King James IV of Scotland and Queen Margaret, published 1796. (CC BY, lisby1/ Wikimedia Commons)

As part of the negotiations, it was agreed that James, who was 30-years old, would marry Henry’s 13-year-old daughter Margaret. Marriage has long been a useful tactic in securing treaties, on the assumption that leaders wouldn’t attack their own family. Ultimately, a century later, this marriage led to James’s great-grandson uniting the kingdoms of Scotland and England. But before that it would become a source of conflict because the promised dowry was never paid.

As well as marriage, James swore to uphold the treaty. On December 10, 1502, James stood at the altar of Glasgow Cathedral and took an oath to keep the terms of the agreement (in a blooper for the ages, James had to repeat the oath because the first time he accidentally said he was making a deal with France, because the wrong country had accidentally been inserted into the text). The oath was witnessed for England by Sir Thomas Darcy, Dr Henry Babington and Sir Richard Hastyng.

Marriage and an oath were still not enough. If either party broke the treaty, they would be subject to Divine punishment.

… It is agreed that each of the foresaid princes shall… require the sacred apostolic see and the supreme pontiff to impose sentence of excommunication… on either of the said two princes and on their heirs and successors who shall violate, or permit to be violated, the present peace or any clause of the present treaty…

In April 1503, Henry sent the Bishops of Hereford and Worcester to Rome, and Pope Alexander VI issued a papal bull excommunicating anyone who broke the treaty..

Henry died in 1509 thinking that the Treaty would remain in effect forever.

However, the outstanding dowry still rankled with James, and he demanded that Henry VIII pay his father’s debts. For his part, Henry considered himself master over James. Then, in 1513, England declared war on France. The Auld Alliance between Scotland and France, which dated back to 1295, obligated James to stand with Louis XII against the English.

James led his army south to England. On September 9, 1513, the two sides met at the Battle of Flodden. Despite fighting valiantly, James was fatally wounded by an arrow and his body taken to Berwick-upon-Tweed.

Having broken the terms of the Treaty, James was excommunicated and could not be buried in sanctified ground. His body was taken to the Carthusian Monastery of Sheen in Surrey. His body was eventually taken to London and on October 12, Henry VIII wrote to Pope Leo X asking him to allow the King of Scots to receive a proper Christian burial. On November 29, Leo replied that James had presumably repented before his death and should receive a proper funeral. However, before the Scottish king could be buried, Henry famously broke away from the pope, starting his own religion and dissolving the monasteries. In the confusion that followed, James was lost, and to this day, nobody knows what happened to his body.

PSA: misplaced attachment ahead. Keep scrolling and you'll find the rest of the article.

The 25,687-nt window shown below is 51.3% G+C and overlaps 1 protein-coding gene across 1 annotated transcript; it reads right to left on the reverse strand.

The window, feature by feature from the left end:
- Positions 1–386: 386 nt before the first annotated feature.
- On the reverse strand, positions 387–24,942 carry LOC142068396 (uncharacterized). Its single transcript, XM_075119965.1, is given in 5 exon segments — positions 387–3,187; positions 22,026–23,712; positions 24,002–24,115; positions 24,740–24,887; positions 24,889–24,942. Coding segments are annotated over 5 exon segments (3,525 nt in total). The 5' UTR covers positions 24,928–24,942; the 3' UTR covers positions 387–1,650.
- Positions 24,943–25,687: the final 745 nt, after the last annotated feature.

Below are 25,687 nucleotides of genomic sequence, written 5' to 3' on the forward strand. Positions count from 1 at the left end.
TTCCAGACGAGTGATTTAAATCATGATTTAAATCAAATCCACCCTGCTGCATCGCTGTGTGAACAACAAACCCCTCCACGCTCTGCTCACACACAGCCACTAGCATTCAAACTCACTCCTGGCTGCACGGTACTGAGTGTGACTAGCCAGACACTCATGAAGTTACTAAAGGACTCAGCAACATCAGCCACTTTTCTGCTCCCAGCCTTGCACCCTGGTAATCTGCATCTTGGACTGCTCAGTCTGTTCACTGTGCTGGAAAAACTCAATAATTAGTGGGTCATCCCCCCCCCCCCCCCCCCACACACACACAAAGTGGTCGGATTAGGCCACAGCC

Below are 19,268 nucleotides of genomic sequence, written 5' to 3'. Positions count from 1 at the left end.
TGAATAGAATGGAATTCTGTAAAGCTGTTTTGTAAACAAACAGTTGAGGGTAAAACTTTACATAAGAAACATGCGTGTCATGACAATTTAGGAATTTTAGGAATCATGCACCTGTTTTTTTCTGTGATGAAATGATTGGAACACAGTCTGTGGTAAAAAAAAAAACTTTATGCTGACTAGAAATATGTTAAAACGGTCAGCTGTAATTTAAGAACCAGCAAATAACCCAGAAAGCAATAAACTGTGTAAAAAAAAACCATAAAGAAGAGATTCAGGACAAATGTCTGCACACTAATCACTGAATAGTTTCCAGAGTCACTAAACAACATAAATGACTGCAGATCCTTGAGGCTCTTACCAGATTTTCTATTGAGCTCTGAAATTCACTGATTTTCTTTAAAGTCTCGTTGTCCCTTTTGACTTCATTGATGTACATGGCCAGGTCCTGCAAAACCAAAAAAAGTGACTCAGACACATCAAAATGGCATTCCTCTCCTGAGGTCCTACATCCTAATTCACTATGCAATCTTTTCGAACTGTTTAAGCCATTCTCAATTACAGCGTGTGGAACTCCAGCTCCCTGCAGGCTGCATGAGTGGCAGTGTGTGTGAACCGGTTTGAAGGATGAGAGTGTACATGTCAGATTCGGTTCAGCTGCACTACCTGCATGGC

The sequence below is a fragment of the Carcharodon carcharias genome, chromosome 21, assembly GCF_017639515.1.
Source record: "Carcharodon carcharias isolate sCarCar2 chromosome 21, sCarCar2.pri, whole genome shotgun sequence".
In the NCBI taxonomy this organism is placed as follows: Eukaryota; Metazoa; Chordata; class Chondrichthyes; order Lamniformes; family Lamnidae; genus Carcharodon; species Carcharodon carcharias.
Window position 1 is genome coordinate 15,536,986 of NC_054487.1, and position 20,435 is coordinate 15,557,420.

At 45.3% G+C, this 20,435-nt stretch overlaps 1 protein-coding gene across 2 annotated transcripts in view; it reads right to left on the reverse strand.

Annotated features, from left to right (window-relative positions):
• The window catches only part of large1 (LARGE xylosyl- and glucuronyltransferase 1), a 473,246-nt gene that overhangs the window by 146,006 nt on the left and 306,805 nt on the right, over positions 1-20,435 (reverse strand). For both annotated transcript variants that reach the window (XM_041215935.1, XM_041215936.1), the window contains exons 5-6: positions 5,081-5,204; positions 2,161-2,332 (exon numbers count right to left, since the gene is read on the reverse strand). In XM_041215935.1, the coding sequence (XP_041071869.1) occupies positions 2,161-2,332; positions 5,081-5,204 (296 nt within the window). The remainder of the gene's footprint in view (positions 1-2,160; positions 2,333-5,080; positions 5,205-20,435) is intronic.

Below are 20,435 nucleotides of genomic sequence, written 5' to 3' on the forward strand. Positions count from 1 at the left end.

The Scottish and English kings had hoped that the combination of marriage, oath and threat of Divine punishment would ensure their peace treaty could last forever. In fact, the Treaty of Perpetual Peace lasted for only 11 years.

In this week’s double Torah portion of Netzavim-Vayelech, Moses spoke to the Israelites immediately before his death. He wanted them to uphold the terms and conditions of their covenant with God for all eternity. And he employed similar tactics to James and Henry.

He makes them swear that not only they, but their children, grandchildren and descendants forever will remain faithful to the terms of the agreement (Deuteronomy 29:9-14).

You are all standing this day before the Lord, your God, your leaders, tribes, elders, officers, every man of Israel. Your children, your wives and the converts within your camp… to adjure you to the covenant of the Lord your God and his His oath that the Lord, your God makes with you today… And not only with you do I make this covenant and this oath, but with those who are here, standing with us today, and those who are not standing here with us today.

And just as Henry made sure there were English witnesses to James’s oath, Moses invoked heaven and earth to witness the oath of the Israelites (Deuteronomy 30:19):

I call to bear witness against you today the heaven and earth.

Like James and Margaret, cementing the treaty through marriage, God is wedded to the Jewish people. When they stood at Sinai, 40 years earlier, the Israelites entered into a symbolic marriage with God, and the Torah serving as a wedding ring. Which is why Moses reminds the Israelites so many times in these Torah portions about the book of the Torah.

But, like the threat of excommunication for anyone who broke the Treaty of Perpetual Peace, if Jewish the nation does not keep the treaty, it will face Divine wrath. God will bring upon Israel all the curses written in the Torah and destroy the land (Deuteronomy 29:23-26).

All the nations will say, why did God do this to that land, what caused this great anger? And they shall say because they abandoned the covenant with the Lord, God of their fathers, that he made with them when they left the Land of Egypt… And God was angry with that land and brought upon it all the curses written in this book.

However, the covenant with God is not all threats and punishment. Like all international treaties ancient and modern, keeping the terms of the agreement will ultimately bring peace and tranquility (Deuteronomy 30:9,16):

The Lord, your God shall give you more in all your handiwork, in the fruit of your womb, the fruit of your animals and the fruit of your earth for God, and God will rejoice over you for good like he rejoiced over your ancestors… you shall live and be prosperous and the Lod, your God will bless you in the land.

May we all merit to live up to our obligations in the coming year and be blessed with life, health and prosperity.

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About the Author
David Sedley lives in Jerusalem with his wife and children. He has been at various times a teacher, translator, author, community rabbi, journalist and video producer. Born and bred in New Zealand, he is usually a Grinch, except when the All Blacks win. And he also plays a loud razzberry-colored electric guitar.